Brisbane’s brightest minds receive conference grants
Seven researchers from Brisbane will share in AUS$30,000 funding from the Lord Mayor’s office to help lure significant international conferences to the city for the first time.
Lord Mayor Graham Quirk said his Convention Trailblazer Grant funds early career researchers and professionals to attend an international conference in their field. In return, they work with economic development board Brisbane Marketing and partners to attract the conference to Brisbane.
“The 2019 recipients are considered trailblazers because they are undertaking work in fields that have an important social impact and raise awareness of Brisbane as a home of world-class research,” Cr Quirk said. “Through the Lord Mayor’s Convention Trailblazer Grant, the recipients will attend an international conference to build valuable networks, create awareness of their work and spearhead a bid to stage a future edition of the conference in Brisbane.”
Now in its second year, the grant programme forms part of the Brisbane 2022 New World City Action Plan, which aims to secure for the Australian city a Top-50 ICCA ranking.
Brisbane Marketing’s general manager of Business Events, Juliet Alabaster, said the grant programme had already resulted in a confirmed win for Brisbane.
“Two 2018 recipients, Dr Christina Schroeder and Dr Johan Rosengren of the University of Queensland helped secure the International Peptide Symposium, to be held at the Brisbane Convention & Exhibition Centre in 2021,” she said. “This conference will attract over 800 experts from the United Kingdom, Europe, America, Asia and Australia to Brisbane for the first time.”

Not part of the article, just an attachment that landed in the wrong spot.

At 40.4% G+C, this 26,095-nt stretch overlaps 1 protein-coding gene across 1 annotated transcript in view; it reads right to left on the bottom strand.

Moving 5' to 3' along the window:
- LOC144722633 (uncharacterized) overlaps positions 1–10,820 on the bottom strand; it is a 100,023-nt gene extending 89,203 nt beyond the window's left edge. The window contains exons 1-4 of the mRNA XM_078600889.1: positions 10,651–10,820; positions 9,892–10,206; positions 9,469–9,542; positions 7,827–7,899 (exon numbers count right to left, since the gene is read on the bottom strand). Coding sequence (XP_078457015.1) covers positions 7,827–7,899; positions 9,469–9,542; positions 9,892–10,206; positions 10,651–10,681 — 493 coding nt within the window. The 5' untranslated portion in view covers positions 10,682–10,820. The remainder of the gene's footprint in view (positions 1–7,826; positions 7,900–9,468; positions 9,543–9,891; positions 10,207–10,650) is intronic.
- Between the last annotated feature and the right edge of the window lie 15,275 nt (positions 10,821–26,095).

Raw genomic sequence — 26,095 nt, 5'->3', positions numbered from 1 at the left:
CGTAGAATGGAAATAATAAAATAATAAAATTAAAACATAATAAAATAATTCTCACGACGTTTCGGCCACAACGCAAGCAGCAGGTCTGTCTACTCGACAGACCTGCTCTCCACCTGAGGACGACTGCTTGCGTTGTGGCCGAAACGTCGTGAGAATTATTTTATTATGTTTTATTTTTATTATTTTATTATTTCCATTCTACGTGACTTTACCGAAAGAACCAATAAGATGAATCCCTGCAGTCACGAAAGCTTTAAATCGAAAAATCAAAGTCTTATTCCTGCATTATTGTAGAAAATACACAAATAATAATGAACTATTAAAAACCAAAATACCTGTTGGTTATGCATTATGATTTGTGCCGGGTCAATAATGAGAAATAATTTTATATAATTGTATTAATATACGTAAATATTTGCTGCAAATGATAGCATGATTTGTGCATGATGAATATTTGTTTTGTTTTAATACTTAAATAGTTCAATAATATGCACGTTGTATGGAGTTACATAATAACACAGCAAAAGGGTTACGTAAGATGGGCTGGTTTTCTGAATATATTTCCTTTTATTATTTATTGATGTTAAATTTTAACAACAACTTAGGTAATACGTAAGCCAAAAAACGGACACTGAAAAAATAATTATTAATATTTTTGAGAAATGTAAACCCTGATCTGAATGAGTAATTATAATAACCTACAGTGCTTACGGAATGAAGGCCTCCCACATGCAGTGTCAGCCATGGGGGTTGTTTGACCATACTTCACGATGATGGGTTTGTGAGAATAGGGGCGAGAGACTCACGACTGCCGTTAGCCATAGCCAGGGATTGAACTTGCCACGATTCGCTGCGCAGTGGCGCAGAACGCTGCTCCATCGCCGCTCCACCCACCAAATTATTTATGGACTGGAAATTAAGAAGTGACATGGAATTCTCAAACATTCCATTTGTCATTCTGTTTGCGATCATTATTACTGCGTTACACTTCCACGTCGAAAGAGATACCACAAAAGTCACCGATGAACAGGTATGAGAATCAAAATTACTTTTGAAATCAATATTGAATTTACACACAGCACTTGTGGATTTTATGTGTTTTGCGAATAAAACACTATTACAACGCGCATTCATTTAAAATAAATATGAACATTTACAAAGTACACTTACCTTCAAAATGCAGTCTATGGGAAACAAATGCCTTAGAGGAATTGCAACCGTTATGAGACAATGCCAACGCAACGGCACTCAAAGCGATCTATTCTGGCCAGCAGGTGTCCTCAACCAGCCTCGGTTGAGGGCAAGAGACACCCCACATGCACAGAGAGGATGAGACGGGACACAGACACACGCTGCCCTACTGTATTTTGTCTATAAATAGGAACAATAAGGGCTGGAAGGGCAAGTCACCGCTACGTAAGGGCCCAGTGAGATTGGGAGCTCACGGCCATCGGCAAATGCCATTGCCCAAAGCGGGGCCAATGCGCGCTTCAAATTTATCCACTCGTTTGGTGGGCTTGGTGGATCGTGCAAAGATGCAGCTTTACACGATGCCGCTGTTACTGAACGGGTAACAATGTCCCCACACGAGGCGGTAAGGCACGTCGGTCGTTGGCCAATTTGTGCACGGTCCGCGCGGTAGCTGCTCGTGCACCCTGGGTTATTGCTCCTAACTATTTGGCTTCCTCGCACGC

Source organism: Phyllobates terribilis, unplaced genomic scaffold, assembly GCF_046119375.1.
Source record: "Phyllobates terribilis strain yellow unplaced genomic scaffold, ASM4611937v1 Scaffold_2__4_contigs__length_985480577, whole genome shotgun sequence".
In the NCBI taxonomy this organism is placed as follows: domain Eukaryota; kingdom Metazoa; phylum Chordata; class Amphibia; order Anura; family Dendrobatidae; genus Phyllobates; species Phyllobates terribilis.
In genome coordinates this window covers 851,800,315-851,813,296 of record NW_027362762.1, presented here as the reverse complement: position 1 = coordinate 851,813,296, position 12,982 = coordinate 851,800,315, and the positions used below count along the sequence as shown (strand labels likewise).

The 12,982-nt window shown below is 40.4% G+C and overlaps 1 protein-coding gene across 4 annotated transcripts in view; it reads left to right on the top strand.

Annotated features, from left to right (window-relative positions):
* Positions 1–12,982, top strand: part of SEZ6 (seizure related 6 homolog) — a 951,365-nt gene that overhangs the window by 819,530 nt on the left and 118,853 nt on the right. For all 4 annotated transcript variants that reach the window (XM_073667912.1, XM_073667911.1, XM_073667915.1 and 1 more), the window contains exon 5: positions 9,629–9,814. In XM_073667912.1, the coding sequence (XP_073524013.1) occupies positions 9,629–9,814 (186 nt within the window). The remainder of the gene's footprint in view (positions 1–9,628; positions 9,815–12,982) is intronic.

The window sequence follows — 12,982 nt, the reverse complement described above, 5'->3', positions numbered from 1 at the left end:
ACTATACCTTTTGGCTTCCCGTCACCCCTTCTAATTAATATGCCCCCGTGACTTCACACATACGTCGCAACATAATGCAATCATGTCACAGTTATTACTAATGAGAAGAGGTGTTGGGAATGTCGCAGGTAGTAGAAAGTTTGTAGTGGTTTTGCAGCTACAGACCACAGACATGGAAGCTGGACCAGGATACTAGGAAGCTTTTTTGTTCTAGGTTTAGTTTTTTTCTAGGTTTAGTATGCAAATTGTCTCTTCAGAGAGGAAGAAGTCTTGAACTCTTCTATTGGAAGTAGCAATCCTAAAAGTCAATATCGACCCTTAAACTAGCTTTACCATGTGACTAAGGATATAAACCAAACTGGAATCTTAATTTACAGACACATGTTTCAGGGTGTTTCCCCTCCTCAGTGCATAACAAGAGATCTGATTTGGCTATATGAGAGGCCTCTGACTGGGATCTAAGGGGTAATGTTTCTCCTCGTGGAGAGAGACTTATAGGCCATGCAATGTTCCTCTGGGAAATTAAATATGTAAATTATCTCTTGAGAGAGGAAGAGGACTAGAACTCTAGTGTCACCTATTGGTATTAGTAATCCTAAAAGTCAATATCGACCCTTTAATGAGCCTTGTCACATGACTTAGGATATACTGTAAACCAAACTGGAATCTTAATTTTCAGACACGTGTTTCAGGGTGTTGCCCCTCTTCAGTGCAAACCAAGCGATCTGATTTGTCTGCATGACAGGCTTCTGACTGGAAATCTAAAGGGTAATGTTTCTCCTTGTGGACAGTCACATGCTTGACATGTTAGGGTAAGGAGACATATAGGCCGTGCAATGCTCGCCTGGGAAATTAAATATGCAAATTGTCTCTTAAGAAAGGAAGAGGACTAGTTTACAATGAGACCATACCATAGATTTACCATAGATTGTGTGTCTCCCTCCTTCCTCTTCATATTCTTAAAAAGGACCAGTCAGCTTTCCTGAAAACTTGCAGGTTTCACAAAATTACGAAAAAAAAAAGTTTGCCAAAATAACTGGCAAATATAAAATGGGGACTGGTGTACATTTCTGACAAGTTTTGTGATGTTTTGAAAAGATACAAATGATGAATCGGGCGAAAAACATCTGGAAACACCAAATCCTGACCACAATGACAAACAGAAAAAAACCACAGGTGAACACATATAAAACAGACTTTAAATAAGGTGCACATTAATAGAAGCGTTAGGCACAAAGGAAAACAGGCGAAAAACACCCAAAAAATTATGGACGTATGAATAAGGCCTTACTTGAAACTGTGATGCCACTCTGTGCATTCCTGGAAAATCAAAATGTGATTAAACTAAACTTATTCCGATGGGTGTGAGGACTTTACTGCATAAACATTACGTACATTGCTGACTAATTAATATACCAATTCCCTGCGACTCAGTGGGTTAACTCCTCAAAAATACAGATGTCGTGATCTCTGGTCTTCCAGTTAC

The 2019 Lord Mayor’s Convention Trailblazer Grant recipients are:
Mathilde Desselle is Project Manager at the Herston Biofabrication Institute (opening late 2019) – the first of its kind in Australia. She works with surgeons, scientists and industry partners on the creation of the institute and integration of 3D technology, including augmented and virtual reality in clinical practice.
Bronwyn Clark is a Research Fellow at the Faculty of Medicine, The University of Queensland. Her research looks at the public health risks of inactivity and is conducting research to identify the best ways of measuring sedentary behaviour and physical activity for effective public health interventions.
Arutha Kulasinghe is a Postdoctoral Research Fellow at the Queensland University of Technology. He is focused on the development of non-invasive diagnostic tools for the early detection of metastatic cancers – the major cause of cancer-related deaths. His research has led to significant knowledge advances in head and neck cancers, and lung cancers.
Arosha Weerakoon is a Research Higher Degree Student and Lecturer at The University of Queensland. Her research relates to restorative dentistry and she is passionate about communicating science to educate, inform and engage the dental and broader community.
Sue McAvoy is a Senior Research Fellow with the University of Queensland Business School. She applies Systems Dynamics (SD) modelling to complex problems in areas including healthcare and climate change and is passionate about its potential to inform policy.
Shivashankar Hiriyur Nagaraj is an Advance Queensland Research Fellow at the Institute of Health and Biomedical Innovation at the Queensland University of Technology. His research group focuses on using large amounts of data to solve biological problems, including the genetic basis of chronic kidney disease in Indigenous Australians.
Gareth Price is Head of Computational Biology at the Queensland Facility for Advanced Bioinformatics, where he supports member universities staff and students with their complex biological data analyses across all areas of the life sciences.
Published Date: 03/04/2019